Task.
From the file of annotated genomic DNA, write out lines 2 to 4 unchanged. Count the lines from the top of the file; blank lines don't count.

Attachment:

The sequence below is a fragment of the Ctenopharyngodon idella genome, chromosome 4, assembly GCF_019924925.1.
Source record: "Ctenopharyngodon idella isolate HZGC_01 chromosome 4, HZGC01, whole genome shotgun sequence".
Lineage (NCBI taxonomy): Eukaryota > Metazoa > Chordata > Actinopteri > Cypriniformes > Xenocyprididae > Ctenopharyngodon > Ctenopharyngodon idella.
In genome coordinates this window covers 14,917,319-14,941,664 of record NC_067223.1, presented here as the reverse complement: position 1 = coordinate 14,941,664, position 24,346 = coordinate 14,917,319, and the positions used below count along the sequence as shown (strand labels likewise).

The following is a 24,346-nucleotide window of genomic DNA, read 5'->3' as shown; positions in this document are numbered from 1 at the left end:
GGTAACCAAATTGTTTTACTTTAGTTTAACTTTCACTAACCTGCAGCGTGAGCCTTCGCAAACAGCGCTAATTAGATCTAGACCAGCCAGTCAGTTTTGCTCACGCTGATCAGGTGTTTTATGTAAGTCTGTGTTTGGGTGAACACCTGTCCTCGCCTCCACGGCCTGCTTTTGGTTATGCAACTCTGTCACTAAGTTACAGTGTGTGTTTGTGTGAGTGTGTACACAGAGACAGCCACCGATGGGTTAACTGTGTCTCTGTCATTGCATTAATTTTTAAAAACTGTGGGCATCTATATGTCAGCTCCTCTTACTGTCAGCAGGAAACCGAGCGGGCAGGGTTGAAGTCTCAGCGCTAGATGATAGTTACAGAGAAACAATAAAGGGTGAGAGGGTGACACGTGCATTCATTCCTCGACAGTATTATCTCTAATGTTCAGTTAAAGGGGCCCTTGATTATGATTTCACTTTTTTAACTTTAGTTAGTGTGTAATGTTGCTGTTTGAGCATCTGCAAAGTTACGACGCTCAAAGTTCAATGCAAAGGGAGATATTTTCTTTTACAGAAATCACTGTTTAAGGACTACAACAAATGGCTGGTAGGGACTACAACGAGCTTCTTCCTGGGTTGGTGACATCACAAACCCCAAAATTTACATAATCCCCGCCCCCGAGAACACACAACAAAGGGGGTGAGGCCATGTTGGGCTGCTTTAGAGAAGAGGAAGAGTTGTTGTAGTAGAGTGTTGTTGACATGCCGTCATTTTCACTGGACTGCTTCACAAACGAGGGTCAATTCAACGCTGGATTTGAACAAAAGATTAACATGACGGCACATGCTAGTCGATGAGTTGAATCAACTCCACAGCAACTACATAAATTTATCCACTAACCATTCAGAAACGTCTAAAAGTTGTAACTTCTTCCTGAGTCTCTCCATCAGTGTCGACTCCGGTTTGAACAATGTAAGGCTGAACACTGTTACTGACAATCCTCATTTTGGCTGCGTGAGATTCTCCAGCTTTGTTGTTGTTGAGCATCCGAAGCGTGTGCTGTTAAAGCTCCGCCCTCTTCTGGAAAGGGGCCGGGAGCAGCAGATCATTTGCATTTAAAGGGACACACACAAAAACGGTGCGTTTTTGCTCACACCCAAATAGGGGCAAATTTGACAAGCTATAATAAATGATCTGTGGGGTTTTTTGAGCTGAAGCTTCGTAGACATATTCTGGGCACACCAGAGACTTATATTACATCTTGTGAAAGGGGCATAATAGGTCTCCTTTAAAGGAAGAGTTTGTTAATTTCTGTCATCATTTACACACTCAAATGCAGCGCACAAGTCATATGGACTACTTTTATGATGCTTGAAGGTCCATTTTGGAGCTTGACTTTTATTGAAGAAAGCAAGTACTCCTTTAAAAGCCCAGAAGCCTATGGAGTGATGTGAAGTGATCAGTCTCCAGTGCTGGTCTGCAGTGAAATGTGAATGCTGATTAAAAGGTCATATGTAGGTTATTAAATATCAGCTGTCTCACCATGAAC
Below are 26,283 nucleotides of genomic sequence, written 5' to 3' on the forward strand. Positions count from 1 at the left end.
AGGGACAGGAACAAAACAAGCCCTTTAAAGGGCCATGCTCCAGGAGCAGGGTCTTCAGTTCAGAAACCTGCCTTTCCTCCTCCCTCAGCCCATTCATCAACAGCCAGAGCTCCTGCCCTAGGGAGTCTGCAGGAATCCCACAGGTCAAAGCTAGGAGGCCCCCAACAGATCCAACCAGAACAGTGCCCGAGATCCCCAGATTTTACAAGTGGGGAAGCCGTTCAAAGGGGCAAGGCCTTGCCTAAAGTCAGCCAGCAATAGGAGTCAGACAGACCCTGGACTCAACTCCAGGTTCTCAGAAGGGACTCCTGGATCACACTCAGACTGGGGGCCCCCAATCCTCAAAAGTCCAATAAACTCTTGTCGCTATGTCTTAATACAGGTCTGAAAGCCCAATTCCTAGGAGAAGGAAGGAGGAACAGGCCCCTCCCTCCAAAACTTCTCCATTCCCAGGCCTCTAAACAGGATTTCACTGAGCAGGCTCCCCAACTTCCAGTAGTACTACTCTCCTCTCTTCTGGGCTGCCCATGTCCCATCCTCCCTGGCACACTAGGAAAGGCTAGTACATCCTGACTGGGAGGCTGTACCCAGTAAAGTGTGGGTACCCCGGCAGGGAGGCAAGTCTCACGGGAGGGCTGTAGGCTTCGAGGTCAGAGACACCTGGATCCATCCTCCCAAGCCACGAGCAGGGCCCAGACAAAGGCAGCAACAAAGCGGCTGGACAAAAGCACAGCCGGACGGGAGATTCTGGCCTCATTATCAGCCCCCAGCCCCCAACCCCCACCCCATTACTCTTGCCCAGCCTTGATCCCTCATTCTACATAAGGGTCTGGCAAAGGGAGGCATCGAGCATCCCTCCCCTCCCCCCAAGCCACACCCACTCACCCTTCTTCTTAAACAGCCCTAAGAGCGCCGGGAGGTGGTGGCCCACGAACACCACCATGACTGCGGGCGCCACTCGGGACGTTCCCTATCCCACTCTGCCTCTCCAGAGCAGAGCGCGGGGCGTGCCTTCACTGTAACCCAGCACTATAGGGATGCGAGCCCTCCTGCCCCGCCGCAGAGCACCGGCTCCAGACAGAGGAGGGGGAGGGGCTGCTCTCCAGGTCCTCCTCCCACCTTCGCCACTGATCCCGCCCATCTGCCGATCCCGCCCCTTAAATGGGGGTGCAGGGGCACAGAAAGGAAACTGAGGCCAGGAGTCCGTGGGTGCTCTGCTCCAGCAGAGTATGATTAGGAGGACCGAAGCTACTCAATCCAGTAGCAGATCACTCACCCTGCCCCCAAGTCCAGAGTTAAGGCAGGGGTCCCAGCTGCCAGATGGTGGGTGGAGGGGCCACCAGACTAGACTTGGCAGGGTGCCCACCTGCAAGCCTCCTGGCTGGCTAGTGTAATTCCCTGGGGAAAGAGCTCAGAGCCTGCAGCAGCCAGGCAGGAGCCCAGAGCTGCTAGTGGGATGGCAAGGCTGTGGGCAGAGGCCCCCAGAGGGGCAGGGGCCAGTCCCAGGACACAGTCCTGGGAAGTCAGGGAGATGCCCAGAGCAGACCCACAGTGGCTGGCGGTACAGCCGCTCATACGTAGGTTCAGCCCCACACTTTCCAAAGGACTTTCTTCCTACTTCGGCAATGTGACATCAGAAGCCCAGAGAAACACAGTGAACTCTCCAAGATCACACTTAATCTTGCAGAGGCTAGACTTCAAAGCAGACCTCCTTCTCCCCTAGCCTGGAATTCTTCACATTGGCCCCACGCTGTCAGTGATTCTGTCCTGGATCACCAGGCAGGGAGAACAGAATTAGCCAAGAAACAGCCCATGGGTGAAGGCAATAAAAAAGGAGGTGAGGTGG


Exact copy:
Source record: "Ctenopharyngodon idella isolate HZGC_01 chromosome 4, HZGC01, whole genome shotgun sequence".
Lineage (NCBI taxonomy): Eukaryota > Metazoa > Chordata > Actinopteri > Cypriniformes > Xenocyprididae > Ctenopharyngodon > Ctenopharyngodon idella.
In genome coordinates this window covers 14,917,319-14,941,664 of record NC_067223.1, presented here as the reverse complement: position 1 = coordinate 14,941,664, position 24,346 = coordinate 14,917,319, and the positions used below count along the sequence as shown (strand labels likewise).